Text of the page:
Metropolitan Opera presents ‘The Pearl Fishers’ in Breckenridge |

Metropolitan Opera presents ‘The Pearl Fishers’ in Breckenridge

Elmer Koneman and Cecile Forsberg
Special to the Daily
The Metropolitan Opera High Definition broadcast of Georges Bizet’s opera, “The Pearl Fishers,” will be held at the Colorado Mountain College in Breckenridge Saturday, Jan. 16.
Special to the Daily |


What: Metropolitan Opera HD presents “The Pearl Fishers”

When: Saturday, Jan. 16, 11 a.m.

Where: Colorado Mountain College, 107 Denison Placer Road, Breckenridge

Tickets: Student $10 / Senior (65+) $16 / Adult $20; or call (970) 453-5825

The Metropolitan Opera High Definition broadcast of Georges Bizet’s opera, “The Pearl Fishers,” will be held at the Colorado Mountain College in Breckenridge, Saturday, Jan. 16. The opening curtain is scheduled for 11 a.m. The last Metropolitan Opera production of “The Pearl Fishers” was in 1916, with Enrico Caruso as the lead tenor. This current production, described as being “sensitive and insightful,” was performed during the 2010 season at the English National Opera in London.

The director and choreography designer for this Metropolitan Opera production is the British director and filmmaker, Penny Woolcock. In the current production, Woolcock brings the title of the opera to life with opening theatrical magic, transforming the stage into a murky expanse beneath the sea. Behind a scrim, video projections and lighting effects by Jen Schriver present three actors dangling from unseen wires, costumed by Kevin Pollard as traditional pearl fishers, who swim and dart about in the waters searching for oysters in the sea bed.

The original story of the opera was originally set in ancient Ceylon. This has been updated in the current production to what may be a modern day village in Bangladesh or Indonesia. The current production opens with a chorus impersonating the local people of the pearl-fisher community, where divers risk their lives in search of precious gems. The chorus voices their fears of the sea intermixed with expressions of religious beliefs that dominate the community practice and rituals to chase away evil spirits. A beautiful Hindu priestess, Leila (sung by soprano Diana Damrau) comes among them to pray for good fortune. Appearing also is Nourabad, the high priest, performed by Nicolas Testé, who joins Leila in a vigil ceremony.

The story of the opera moves along rather rapidly. Leila, the priestess, is pursued by rival pearl divers competing for her hand. From opposite sides of the stage in Act I appear Zurga, sung by Mariesz Kwiecien, after being chosen as the pearl fishers’ leader, and a foreign hunter, Nadir, performed by Matthew Polenzani. When they recognize each other, together they perform, “Au fond du temple saint,” acclaimed as perhaps the best known duet for two male voices in the entire operatic repertory. Although both have had previous affections for Leila, for the sake of their friendship, they vow in this duet to forget her.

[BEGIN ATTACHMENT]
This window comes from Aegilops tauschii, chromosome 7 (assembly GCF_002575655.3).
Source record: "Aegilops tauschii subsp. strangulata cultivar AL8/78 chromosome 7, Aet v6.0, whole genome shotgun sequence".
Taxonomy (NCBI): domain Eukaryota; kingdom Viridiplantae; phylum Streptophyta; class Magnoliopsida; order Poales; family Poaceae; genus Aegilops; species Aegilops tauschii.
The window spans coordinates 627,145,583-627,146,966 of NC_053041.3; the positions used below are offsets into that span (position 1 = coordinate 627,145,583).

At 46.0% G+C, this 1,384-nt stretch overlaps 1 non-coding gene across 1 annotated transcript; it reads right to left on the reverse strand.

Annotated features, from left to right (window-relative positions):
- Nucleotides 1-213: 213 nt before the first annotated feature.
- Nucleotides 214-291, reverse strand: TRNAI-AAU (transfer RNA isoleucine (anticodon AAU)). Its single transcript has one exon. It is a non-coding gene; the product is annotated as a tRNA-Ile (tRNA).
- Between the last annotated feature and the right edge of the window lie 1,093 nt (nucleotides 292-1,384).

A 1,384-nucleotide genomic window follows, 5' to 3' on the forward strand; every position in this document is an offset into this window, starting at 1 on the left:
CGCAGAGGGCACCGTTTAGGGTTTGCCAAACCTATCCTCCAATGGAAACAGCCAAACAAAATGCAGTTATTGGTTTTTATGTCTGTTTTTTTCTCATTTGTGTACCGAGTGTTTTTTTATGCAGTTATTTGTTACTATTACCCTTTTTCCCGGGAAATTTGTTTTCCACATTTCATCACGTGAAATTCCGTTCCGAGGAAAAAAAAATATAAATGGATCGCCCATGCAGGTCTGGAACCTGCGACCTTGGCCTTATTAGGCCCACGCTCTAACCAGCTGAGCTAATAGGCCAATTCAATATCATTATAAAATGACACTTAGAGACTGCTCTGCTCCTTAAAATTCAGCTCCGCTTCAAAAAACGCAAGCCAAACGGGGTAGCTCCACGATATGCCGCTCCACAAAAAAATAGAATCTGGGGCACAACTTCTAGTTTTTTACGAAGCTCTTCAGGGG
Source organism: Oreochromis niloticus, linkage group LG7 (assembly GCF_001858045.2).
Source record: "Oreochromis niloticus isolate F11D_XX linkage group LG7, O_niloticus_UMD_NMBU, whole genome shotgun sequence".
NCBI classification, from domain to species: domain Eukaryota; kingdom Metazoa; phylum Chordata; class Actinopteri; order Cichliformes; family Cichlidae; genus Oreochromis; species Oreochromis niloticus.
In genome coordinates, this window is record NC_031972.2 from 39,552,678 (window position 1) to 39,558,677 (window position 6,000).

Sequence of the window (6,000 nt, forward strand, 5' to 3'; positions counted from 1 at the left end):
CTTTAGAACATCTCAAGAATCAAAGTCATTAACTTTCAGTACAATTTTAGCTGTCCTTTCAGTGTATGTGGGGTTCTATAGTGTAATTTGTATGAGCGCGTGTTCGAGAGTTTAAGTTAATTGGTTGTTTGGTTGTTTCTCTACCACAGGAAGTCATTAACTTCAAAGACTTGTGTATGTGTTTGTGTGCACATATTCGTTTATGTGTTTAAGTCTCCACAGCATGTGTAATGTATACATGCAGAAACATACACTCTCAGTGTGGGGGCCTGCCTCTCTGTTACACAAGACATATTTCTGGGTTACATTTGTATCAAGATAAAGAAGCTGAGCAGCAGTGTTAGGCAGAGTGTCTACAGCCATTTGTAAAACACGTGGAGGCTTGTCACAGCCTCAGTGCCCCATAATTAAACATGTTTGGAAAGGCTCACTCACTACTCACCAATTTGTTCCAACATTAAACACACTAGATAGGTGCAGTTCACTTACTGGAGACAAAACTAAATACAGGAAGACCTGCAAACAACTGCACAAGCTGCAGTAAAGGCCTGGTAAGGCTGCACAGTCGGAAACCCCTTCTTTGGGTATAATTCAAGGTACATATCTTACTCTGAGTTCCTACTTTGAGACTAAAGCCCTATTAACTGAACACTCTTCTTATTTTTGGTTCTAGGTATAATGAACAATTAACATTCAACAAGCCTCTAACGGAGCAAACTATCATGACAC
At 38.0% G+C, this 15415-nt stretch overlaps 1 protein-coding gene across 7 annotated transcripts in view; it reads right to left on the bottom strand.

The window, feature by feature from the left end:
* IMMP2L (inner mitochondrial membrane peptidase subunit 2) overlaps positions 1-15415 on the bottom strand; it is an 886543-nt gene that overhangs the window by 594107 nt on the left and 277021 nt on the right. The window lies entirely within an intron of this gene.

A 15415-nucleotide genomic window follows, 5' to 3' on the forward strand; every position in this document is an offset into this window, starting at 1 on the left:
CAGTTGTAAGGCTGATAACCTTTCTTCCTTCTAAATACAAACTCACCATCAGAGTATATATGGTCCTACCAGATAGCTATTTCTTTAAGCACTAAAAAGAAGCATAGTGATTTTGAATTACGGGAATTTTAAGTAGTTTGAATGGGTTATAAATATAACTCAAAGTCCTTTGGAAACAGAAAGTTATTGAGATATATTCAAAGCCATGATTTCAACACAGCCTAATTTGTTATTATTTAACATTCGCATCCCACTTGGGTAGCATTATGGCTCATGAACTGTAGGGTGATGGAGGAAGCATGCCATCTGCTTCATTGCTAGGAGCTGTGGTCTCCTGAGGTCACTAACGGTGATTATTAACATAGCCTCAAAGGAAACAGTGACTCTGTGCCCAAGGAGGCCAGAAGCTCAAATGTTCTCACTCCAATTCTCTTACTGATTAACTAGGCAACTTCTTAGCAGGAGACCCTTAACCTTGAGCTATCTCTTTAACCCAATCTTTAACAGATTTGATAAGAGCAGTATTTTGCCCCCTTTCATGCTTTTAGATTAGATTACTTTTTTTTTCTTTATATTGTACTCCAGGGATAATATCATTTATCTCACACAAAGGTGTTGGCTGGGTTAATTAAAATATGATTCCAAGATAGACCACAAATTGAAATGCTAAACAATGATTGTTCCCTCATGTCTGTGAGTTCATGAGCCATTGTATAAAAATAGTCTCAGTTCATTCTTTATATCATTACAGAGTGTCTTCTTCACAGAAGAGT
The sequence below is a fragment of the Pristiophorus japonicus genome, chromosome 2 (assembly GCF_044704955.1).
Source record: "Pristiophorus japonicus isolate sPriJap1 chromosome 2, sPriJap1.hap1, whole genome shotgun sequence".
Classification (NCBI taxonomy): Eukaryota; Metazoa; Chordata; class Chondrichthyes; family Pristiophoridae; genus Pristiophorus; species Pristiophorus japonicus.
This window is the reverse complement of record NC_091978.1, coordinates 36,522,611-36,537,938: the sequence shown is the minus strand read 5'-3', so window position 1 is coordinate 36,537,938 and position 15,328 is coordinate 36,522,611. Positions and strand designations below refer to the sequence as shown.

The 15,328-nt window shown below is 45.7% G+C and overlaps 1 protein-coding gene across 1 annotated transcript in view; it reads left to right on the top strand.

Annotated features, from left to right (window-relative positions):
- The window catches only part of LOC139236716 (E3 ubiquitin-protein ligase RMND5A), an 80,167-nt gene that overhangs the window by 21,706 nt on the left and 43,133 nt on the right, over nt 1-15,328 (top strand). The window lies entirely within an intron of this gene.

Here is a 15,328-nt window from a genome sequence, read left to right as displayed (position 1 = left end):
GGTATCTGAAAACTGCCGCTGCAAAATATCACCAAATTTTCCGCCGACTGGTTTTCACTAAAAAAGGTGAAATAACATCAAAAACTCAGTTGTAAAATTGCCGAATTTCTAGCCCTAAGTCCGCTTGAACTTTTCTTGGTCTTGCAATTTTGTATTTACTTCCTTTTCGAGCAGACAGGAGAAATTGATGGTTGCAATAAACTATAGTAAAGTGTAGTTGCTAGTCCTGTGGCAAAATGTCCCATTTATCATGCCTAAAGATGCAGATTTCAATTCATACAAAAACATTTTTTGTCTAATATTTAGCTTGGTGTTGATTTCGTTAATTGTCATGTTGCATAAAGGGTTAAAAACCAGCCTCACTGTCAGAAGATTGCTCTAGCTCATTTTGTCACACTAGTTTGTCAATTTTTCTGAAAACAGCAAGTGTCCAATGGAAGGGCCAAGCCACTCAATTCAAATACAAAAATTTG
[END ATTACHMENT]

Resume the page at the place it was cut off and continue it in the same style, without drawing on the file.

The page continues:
As with most operas, neither was able to do so. In the second act, while Leila is spending a night outdoors, reminiscing about a necklace once given to her when she sheltered a fugitive, Nadir’s voice is heard in the distance. They soon join in a duet declaring their love for one another. A threatening storm drives Nidir away, only to return shortly thereafter captured by a search party led by the priest, Nourabad. As punishment, he pronounces death for both lovers. Zurga rushes in intending to reverse this order, only to agree as he recognizes the necklace he once gave her, as Nourabad rips off Leila’s veil.

In the last act, Zurga contemplates forgiveness for Nadir and Leila. When she pleads for Nadir’s life, Zurga recants. The act ends at sunrise when the natives celebrate the coming sacrifice with drinking and dancing. Glow lighting the sky is not the sun rising, but the light of their burning village that Zurga had lit. Zurga, recognizing that his fate lies in the betrayal of his own people, frees Nadir and Leila, showing her the necklace.

In opening performance reviews, co-conductor Gianandrea Noseda was credited with “finding musico-dramatic meaning in orchestral passages and in coaxing extra fire from the Met Opera chorus.” His modulating the tempos throughout the score “brought out the most of what’s there.” Across the board, the singers were also acclaimed for “word-sensitive performances with clear delineation between public and private moments. Characters are only as interesting as their secrets.” Experiencing this new opera promises to be a real New Year’s treat for all in attendance. Snacks and beverages will be served during the single intermission.

The Met Opera is a partnership between Colorado Mountain College and the National Repertory Orchestra. Elmer Koneman is a volunteer and opera enthusiast; Cecile Forsberg is the artistic and operations director with the NRO.

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